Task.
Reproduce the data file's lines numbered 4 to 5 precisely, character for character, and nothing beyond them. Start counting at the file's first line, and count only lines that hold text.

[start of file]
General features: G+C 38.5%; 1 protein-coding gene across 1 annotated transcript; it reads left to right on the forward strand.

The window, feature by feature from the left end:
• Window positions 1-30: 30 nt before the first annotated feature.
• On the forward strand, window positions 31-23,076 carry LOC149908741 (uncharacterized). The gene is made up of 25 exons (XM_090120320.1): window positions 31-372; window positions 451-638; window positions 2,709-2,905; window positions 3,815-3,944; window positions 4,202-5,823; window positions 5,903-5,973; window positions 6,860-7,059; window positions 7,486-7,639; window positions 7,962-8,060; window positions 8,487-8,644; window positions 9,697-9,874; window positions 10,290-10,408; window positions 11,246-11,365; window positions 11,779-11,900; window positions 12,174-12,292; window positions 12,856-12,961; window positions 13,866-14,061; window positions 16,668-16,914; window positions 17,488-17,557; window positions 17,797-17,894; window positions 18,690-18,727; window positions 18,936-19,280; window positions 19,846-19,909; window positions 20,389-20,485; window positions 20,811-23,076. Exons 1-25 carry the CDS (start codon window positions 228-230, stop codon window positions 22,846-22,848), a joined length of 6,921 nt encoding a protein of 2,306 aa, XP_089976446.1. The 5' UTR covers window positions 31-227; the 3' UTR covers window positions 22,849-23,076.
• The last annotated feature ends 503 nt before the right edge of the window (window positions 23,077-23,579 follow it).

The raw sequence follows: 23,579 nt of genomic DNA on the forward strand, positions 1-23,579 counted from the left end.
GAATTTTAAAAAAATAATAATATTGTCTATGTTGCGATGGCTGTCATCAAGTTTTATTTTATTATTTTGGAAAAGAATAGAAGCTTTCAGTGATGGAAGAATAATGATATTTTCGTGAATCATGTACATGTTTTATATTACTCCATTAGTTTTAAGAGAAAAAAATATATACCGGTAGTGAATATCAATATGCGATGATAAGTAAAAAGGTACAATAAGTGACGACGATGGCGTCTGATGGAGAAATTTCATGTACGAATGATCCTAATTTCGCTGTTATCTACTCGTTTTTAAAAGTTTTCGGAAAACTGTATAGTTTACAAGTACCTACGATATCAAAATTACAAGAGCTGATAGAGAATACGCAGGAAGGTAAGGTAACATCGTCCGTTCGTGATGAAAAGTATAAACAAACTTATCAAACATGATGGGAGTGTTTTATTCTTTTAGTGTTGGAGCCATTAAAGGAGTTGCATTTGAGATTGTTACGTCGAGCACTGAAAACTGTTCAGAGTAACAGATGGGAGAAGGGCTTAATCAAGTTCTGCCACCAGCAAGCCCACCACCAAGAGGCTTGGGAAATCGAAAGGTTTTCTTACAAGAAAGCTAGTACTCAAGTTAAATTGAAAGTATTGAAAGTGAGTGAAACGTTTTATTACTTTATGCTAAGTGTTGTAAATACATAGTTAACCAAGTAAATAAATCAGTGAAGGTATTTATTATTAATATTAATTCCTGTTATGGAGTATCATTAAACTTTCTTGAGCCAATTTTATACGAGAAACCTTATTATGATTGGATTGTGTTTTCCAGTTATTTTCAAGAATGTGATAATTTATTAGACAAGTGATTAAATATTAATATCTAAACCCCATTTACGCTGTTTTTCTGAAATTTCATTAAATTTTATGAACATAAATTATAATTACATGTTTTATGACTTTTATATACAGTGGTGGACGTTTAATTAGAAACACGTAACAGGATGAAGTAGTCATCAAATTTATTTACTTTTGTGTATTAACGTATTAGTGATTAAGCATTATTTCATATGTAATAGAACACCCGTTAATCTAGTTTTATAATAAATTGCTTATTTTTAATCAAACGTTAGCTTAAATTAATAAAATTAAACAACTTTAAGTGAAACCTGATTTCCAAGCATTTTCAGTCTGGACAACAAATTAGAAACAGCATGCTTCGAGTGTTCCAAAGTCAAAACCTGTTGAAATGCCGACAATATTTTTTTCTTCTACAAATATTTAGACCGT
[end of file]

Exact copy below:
• On the forward strand, window positions 31-23,076 carry LOC149908741 (uncharacterized). The gene is made up of 25 exons (XM_090120320.1): window positions 31-372; window positions 451-638; window positions 2,709-2,905; window positions 3,815-3,944; window positions 4,202-5,823; window positions 5,903-5,973; window positions 6,860-7,059; window positions 7,486-7,639; window positions 7,962-8,060; window positions 8,487-8,644; window positions 9,697-9,874; window positions 10,290-10,408; window positions 11,246-11,365; window positions 11,779-11,900; window positions 12,174-12,292; window positions 12,856-12,961; window positions 13,866-14,061; window positions 16,668-16,914; window positions 17,488-17,557; window positions 17,797-17,894; window positions 18,690-18,727; window positions 18,936-19,280; window positions 19,846-19,909; window positions 20,389-20,485; window positions 20,811-23,076. Exons 1-25 carry the CDS (start codon window positions 228-230, stop codon window positions 22,846-22,848), a joined length of 6,921 nt encoding a protein of 2,306 aa, XP_089976446.1. The 5' UTR covers window positions 31-227; the 3' UTR covers window positions 22,849-23,076.
• The last annotated feature ends 503 nt before the right edge of the window (window positions 23,077-23,579 follow it).